The untold story of how meat made America: a tale of the self-made magnates, pragmatic farmers, and impassioned activists who shaped us into the greatest eaters and providers of meat in history qOgle is a terrific writer, and she takes us on a brisk romp through two centuries of history, full of deft portraits of entrepreneurs, inventors, promoters and charlatans.... Ms. Ogle believes, all exceptions admitted, that [the food industry] has delivered Americans good value, and her book makes that case in fascinating detail.q aWall Street JournalThe moment European settlers arrived in North America, they began transforming the land into a meat-eateras paradise. Long before revolution turned colonies into nation, Americans were eating meat on a scale the Old World could neither imagine nor provide: an average European was lucky to see meat once a week, while even a poor American man put away about two hundred pounds a year. Maureen Ogle guides us from that colonial paradise to the urban meat-making factories of the nineteenth century to the hyperefficient packing plants of the late twentieth century. From Swift and Armour to Tyson, Cargill, and ConAgra. From the 1880s cattle bonanza to 1980s feedlots. From agribusiness to todayas alocala meat suppliers and organic countercuisine. Along the way, Ogle explains how Americansa carnivorous demands shaped urban landscapes, midwestern prairies, and western ranges, and how the American system of meat making became a source of both pride and controversy.f meata#39;s american history tells us anything, it is that we Americans generally get what we want. Meat three times a day? No problem. Meat precut, deboned, and ready to cook? There it is. Meat precooked, mixed with pasta, and ready to zap?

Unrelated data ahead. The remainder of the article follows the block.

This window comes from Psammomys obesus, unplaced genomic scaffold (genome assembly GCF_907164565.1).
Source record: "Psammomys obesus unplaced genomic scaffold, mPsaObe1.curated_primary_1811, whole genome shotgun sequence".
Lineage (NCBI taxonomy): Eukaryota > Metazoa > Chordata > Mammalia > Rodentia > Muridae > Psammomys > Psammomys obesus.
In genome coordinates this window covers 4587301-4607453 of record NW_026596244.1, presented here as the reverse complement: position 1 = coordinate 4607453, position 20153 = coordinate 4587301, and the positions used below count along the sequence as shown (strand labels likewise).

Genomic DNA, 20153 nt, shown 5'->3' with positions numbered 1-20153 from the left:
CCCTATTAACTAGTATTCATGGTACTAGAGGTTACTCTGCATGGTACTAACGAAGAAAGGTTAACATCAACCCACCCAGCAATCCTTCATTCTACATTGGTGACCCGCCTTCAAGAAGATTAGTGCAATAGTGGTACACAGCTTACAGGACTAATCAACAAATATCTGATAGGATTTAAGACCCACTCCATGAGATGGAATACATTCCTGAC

|Title||:||In Meat We Trust|
|Publisher||:||Houghton Mifflin Harcourt - 2013-11-12|